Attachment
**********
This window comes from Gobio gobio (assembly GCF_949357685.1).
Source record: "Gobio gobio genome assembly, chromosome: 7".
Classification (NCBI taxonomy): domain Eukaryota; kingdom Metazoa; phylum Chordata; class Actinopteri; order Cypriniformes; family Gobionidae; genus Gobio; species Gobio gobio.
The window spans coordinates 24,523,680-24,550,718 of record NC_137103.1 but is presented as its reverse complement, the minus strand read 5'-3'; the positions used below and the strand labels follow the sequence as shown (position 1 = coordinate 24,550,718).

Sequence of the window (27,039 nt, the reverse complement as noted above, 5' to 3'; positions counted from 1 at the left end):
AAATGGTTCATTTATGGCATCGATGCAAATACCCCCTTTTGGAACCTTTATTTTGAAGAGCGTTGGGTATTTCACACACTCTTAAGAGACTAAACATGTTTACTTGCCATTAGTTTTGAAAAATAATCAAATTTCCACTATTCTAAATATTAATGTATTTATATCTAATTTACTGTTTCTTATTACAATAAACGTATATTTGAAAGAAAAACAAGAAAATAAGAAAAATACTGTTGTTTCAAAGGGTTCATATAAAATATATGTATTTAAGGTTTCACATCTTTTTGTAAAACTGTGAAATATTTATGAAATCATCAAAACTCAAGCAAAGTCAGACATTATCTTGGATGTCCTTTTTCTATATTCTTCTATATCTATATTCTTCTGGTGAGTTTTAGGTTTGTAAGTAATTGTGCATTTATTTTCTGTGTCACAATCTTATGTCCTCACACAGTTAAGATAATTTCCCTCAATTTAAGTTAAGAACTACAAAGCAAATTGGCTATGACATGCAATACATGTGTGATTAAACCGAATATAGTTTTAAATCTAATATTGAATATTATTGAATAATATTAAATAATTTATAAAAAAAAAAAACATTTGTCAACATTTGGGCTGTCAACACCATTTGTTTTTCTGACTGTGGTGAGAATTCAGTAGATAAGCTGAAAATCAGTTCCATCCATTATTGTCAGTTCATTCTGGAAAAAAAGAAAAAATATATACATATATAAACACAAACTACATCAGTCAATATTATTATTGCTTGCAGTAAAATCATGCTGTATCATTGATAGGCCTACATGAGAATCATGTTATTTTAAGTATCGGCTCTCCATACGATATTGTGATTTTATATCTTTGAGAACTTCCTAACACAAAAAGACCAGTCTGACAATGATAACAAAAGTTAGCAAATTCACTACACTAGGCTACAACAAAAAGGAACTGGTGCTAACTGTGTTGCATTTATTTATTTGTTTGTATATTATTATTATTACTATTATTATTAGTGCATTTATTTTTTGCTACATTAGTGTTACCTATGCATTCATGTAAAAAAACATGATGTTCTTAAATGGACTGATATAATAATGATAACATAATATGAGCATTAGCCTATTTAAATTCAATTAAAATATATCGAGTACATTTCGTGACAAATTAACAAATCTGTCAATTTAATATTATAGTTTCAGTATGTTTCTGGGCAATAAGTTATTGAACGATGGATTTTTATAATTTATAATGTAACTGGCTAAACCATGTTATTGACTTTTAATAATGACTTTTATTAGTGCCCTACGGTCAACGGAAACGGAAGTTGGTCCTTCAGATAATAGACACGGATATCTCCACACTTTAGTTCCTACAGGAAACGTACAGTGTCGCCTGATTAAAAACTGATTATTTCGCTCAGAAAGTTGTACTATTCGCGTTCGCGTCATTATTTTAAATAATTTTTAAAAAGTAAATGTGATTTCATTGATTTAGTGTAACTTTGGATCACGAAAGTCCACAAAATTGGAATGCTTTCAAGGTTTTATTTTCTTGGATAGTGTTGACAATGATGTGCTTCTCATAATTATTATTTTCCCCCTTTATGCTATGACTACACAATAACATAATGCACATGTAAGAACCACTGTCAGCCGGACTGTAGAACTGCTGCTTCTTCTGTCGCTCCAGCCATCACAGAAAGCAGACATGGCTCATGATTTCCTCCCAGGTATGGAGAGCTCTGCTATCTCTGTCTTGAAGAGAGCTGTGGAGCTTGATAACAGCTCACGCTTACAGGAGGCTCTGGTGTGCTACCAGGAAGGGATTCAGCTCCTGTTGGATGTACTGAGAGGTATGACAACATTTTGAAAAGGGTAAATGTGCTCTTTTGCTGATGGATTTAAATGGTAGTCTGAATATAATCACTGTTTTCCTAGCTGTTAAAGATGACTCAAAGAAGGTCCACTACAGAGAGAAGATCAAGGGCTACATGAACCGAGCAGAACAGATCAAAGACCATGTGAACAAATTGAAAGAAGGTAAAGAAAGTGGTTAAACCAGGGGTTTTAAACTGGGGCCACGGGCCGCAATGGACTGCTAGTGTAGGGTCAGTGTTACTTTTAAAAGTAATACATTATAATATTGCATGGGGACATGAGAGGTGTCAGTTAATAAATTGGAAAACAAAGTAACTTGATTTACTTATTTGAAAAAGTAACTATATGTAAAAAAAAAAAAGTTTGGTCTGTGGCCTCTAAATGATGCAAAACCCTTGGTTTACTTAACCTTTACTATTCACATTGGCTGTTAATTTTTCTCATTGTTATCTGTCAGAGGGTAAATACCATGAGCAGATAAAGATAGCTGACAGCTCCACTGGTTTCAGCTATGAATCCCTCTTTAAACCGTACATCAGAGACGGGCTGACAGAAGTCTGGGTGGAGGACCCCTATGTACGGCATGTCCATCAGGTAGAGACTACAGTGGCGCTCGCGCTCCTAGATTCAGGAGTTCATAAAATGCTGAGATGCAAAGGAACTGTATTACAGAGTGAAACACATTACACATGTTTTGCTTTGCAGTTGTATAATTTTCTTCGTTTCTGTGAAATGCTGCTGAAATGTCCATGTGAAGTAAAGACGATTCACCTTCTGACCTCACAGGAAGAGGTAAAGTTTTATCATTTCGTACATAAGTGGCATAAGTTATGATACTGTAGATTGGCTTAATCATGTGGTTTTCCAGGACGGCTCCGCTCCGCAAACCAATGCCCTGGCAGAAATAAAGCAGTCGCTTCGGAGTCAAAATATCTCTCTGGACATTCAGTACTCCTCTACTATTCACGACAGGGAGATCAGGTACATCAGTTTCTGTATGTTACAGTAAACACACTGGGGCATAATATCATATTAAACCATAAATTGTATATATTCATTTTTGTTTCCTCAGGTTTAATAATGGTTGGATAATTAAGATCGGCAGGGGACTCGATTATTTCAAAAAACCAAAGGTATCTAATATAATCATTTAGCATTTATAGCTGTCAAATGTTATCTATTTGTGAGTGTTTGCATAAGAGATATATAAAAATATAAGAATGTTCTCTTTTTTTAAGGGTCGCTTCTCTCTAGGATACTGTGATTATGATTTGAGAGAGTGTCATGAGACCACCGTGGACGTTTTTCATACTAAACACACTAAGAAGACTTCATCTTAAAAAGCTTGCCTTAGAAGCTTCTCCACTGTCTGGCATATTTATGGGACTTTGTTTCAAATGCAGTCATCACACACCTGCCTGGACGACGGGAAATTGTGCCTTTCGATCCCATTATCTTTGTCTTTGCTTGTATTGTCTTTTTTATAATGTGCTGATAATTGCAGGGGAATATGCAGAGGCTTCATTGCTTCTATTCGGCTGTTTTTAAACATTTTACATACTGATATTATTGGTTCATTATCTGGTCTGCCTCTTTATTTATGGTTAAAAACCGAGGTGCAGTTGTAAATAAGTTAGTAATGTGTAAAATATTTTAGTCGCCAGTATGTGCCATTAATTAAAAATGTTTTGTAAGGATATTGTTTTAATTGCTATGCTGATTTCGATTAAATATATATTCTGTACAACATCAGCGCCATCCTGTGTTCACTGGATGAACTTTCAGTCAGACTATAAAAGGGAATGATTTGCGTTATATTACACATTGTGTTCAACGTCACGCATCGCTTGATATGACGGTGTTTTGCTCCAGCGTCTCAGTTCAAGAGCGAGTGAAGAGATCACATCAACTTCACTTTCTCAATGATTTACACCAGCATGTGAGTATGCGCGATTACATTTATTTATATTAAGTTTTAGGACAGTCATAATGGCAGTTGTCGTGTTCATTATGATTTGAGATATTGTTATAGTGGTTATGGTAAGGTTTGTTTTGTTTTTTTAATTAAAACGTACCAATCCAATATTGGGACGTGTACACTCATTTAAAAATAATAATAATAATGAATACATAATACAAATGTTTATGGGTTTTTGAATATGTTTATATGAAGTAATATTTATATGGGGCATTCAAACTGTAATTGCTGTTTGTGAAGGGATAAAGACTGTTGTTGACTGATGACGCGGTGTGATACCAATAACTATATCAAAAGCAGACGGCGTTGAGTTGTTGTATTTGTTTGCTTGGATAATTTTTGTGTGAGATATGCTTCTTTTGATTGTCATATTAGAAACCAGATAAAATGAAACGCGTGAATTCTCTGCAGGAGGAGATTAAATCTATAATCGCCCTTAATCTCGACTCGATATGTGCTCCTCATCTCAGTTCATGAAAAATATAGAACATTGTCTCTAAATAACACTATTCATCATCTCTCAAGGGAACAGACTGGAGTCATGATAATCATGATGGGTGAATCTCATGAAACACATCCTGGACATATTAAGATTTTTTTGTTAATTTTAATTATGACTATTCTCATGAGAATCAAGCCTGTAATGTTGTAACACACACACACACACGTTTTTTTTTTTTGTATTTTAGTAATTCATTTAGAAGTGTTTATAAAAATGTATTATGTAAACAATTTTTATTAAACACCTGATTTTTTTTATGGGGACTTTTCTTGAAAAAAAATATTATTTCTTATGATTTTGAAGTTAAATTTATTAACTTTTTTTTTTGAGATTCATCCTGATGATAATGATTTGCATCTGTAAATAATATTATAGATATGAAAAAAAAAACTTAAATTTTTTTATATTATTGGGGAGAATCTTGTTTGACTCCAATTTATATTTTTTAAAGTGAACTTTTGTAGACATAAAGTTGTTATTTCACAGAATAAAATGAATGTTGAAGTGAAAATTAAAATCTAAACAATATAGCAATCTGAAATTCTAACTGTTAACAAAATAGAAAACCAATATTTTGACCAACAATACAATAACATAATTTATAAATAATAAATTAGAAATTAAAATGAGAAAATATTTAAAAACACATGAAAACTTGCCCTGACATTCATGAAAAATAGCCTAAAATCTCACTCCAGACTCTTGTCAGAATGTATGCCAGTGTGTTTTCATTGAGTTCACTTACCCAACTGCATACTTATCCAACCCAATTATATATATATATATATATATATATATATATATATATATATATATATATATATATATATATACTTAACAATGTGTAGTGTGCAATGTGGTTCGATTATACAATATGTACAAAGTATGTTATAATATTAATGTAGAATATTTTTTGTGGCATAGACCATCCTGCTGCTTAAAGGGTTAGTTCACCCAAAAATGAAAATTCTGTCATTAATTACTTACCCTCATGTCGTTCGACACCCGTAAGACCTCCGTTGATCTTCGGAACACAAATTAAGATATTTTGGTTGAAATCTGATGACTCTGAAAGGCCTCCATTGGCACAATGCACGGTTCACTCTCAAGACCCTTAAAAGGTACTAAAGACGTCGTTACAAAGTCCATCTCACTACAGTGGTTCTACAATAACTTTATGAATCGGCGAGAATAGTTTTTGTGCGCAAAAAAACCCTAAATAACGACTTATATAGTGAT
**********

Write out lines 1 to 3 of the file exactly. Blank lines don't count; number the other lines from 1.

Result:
This window comes from Gobio gobio (assembly GCF_949357685.1).
Source record: "Gobio gobio genome assembly, chromosome: 7".
Classification (NCBI taxonomy): domain Eukaryota; kingdom Metazoa; phylum Chordata; class Actinopteri; order Cypriniformes; family Gobionidae; genus Gobio; species Gobio gobio.